One of the reasons we have a successful intern and post-grad programme is down to mutual benefit, whereby the older generation can learn from younger peers. Young people’s mindsets and understanding cannot be discounted – they’re globally minded, more aware of the importance of DEI and of course, they are digitally switched on. It is interesting to watch Gen Z and Gen Alpha and how they interact with others and it has led to greater transparency and a flattening of the hierarchical model, as they demand to have their voices heard. They want to work for organisations that share their ethos and values. Contrary to belief, we’re seeing that they are more ambitious and so it’s important that reward and recognition programmes are aligned to their expectations – as well as their values – and provides transparency in their career path.

DIVERSITY AND INCLUSION SEEMED TO BE MAKING STEADY PROGRESS. BUT JUST RECENTLY, WE SEEM TO BE EXPERIENCING A REVERSAL OF TOLERANCE TOWARDS PROTECTED GROUPS AND THAT’S A REAL CONCERN.
From a diversity and inclusion perspective, we have had several resource groups and the one that was outstandingly successful was the LGBTQ+ group. I see our student base and the staff coming through as very supportive, as well as representative. It can sometimes seem that society is going backwards – and that’s a consequence of what’s going on both politically and in the economy – and so businesses need to be mindful of what is happening across their workforce. Again, leadership is key here, as is having ambassadors and advocates – not just from an LGBTQ+ group – but for everyone to have a say in how the business operates. That must include how policies are worded and how interviews are conducted, to bringing awareness throughout all our teams. I genuinely believe that consistent improvement across the board can only happen with diversity and inclusion and that means staying consistent and trying even harder to make progress.

WHAT ROLE SHOULD BUSINESSES BE PLAYING TO MOVE THE DIAL?
I believe that leaders of organisations should champion diversity and demonstrate the competitive advantages that it yields. We must be firm and clear about diversity and inclusion, not only to attract and retain talent in the future, but to show that it is a fundamental differentiator. Businesses that maintain the legacy of siloed and groupthink will increasingly fall behind. Although we’re going through a bit of a dark phase in society as a whole, I think we can come out the other side and the companies that encourage their employees to be a part of a DEI culture and make it a top priority, I believe will be the top performers. It’s not enough to keep saying “lessons will be learned”, now is an opportunity to make big changes and I think collectively, across the corporate world, there is a lot more we all need to be doing. With the climate the way that it is, it is a discussion and a topic that needs to be debated and kept in people’s consciences. This touches every aspect of business operations, from cultural providence to talent attraction and retention and financial performance.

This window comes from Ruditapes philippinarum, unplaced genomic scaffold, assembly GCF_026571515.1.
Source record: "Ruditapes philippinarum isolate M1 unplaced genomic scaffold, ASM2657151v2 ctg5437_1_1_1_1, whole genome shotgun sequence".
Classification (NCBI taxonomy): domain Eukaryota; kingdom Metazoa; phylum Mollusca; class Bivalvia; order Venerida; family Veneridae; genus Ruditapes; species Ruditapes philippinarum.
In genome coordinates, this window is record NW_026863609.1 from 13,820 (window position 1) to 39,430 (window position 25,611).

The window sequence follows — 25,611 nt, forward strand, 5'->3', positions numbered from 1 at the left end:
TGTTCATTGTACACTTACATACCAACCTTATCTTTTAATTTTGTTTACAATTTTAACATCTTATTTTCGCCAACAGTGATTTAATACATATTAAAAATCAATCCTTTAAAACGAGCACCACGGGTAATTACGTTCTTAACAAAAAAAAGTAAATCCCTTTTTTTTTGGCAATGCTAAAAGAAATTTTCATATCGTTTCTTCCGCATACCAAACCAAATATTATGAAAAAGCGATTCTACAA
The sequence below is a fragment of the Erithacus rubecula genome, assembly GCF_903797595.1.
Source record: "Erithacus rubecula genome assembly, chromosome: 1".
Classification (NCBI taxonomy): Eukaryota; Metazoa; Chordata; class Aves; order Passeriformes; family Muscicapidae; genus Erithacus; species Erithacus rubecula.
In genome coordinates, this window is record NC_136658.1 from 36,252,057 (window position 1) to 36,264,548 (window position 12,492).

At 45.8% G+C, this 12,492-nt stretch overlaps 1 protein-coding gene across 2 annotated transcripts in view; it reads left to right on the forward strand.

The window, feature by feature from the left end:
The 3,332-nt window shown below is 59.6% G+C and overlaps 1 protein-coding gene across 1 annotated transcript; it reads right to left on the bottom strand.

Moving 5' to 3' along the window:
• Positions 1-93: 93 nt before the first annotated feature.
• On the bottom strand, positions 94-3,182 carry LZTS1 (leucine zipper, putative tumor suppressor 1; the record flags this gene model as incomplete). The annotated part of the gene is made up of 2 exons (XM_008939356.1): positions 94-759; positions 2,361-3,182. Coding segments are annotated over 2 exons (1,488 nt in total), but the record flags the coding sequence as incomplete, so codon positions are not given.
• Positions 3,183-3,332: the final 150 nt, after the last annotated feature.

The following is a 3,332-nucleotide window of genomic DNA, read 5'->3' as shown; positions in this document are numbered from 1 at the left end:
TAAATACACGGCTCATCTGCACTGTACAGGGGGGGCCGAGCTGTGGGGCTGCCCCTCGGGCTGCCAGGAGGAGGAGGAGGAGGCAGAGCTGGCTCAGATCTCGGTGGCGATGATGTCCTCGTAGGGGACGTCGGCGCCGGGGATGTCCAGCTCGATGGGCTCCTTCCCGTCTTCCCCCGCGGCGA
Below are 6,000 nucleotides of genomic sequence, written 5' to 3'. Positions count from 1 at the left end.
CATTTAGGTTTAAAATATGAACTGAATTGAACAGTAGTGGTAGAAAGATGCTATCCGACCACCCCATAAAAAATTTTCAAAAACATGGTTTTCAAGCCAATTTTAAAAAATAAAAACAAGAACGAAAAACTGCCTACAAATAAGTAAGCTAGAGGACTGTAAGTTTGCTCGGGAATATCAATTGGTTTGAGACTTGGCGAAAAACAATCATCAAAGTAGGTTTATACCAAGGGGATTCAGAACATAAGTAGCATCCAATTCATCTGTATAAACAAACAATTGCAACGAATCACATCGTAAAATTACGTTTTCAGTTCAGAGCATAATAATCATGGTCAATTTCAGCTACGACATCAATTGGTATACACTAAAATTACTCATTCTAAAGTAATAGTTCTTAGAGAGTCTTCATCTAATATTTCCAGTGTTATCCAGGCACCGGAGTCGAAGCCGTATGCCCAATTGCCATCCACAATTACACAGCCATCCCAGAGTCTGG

DEI will undoubtedly be one of the key drivers of what makes a business relevant and competitive. As leaders, we have a commitment to keep driving those conversations. What is very hard for us as a global business, whose customers are young students, is the reality that some countries don’t share the same values and have aspects within cultures that are difficult to deal with. But turning your back is not the answer and will change nothing. It’s important to have a voice and stand together and we owe it to the generations coming through to keep going. But I would say that this is a challenge that we face as we grow globally and it requires pragmatism, respect and courage. We’re developing change enablers that will allow us to go into different markets and this will help us to achieve that growth trajectory, whilst remaining consistent with our culture.

WHAT DO YOU HOPE TO BRING TO YUGO THROUGH YOUR HR PLANS IN THE FUTURE.
I would say continuous and personalised learning is my number one objective, as I believe this is one of the key factors that will retain and attract talent. If they see constant development and growth – whether that be re- or upskilling and moving not just up, but sideways – they will stay with us longer and be able to take opportunities as we grow. Nothing makes me prouder than seeing people develop and progress well within our organisation. From a technology point of view, for me, it is looking at ways in which we can drive efficiencies, particularly for our operation staff, so that they can focus on delivering the Live Your Best Life programme. The final piece is, not only delivering to the students, but everyone in our organisation through our pillars. Giving life skills and opportunities to the students really makes us stand out in the student accommodation market and I think that is something to be proud of. It’s an exciting time for us and I’m thrilled to be part of a dynamic business that genuinely puts values and ethos ahead of all else, in a way that drives the business forward.